Two U.S. congressmen have announced that they are drafting reforms of auto safety laws that may be revealed later this week. This action follows Toyota Motor Corp.’s multiple vehicle recalls and payment of $16.4 million fine to the federal government for allegedly delaying the recall of vehicles over sticky accelerator pedals by at least four months.
The draft auto safety legislation is expected to require all automakers to install brake override systems, event data recorders and other technology to prevent vehicle runaways. The bill is co-authored by Sen. Jay Rockefeller, D-West Virginia, chairman of the Senate Commerce Committee, and Rep. Henry Waxman, D-California, the House Energy and Commerce Committee chairman.
The bill also is expected to increase fines for delaying auto safety recalls from the $16.4 million maximum.
The chairmen may also request more staff to be added to the National Highway Traffic Safety Administration (NHTSA) as well as authority to announce faster recalls, according to news reports.
“Shortly, I will introduce legislation that will hold automakers to a higher standard and strengthen the National Highway Traffic Safety Administration’s ability to more effectively protect Americans on the road,” Rockefeller said.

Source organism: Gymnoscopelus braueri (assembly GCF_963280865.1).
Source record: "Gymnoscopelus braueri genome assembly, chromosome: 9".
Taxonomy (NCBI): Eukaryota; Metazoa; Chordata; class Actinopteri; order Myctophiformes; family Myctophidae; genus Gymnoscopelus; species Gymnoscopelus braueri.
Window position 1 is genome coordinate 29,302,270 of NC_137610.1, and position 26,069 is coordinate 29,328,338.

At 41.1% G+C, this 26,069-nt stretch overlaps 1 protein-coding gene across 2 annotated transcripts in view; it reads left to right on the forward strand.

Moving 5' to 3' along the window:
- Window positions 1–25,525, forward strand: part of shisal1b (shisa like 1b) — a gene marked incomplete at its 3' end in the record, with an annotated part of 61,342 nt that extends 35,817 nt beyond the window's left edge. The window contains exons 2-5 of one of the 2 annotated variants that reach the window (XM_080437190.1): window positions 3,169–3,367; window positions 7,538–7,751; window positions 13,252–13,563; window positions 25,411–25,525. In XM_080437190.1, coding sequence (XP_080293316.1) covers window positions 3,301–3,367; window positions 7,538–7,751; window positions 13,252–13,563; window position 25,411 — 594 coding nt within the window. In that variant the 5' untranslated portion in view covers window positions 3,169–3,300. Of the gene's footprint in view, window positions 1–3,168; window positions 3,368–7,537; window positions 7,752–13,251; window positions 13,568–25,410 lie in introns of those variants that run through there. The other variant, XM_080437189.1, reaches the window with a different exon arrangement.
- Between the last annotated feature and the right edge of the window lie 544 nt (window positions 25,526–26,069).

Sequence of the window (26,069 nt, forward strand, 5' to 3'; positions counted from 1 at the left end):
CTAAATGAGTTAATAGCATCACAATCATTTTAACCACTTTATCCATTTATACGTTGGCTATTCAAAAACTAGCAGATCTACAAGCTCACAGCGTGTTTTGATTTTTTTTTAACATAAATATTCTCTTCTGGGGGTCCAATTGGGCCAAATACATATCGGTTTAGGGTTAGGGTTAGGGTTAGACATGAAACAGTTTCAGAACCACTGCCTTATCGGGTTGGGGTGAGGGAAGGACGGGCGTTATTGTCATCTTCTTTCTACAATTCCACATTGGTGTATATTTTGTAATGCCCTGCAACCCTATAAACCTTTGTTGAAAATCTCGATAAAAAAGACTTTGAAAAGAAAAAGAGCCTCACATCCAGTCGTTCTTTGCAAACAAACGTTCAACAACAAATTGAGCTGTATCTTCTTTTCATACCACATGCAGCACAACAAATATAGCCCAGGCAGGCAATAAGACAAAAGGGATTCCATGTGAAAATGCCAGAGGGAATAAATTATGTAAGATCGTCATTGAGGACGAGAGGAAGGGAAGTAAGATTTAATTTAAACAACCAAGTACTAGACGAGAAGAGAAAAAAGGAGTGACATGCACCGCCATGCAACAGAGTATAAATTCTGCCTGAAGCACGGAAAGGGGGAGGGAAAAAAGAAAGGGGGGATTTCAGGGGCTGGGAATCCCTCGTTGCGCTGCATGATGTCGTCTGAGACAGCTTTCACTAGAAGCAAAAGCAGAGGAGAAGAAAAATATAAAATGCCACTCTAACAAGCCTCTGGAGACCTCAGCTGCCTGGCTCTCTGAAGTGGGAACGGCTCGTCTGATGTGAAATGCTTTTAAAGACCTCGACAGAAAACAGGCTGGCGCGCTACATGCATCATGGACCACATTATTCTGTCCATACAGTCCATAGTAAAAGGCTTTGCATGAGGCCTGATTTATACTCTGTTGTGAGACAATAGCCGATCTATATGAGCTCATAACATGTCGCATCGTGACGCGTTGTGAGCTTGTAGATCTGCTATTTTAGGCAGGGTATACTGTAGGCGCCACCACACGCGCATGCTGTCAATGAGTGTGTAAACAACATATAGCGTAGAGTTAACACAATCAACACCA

Waxman said that the agency needs adequate “resources, expertise and authority to protect consumers from vehicle safety defects.”
Toyota also said today that it has told the NHTSA that it will conduct a voluntary recall 50,000 of its 2003 Sequoia SUVs after consumers complained that the SUV stability control did not engage fast enough. A technical service bulletin was previously issued for this model for complaints dating back to 2008. The agency has been investigating the defect for two years.
About half of the owners of the 50,000 vehicles responded to the technical service bulletin and those consumers who may have paid for the adjustment when work was performed after their vehicle warranty had expired will be reimbursed, according to the Japanese automaker.
Complaints by Toyota Sequoia owners ranged from the stability control “kicked in at times it shouldn’t have, (and) maybe too early.”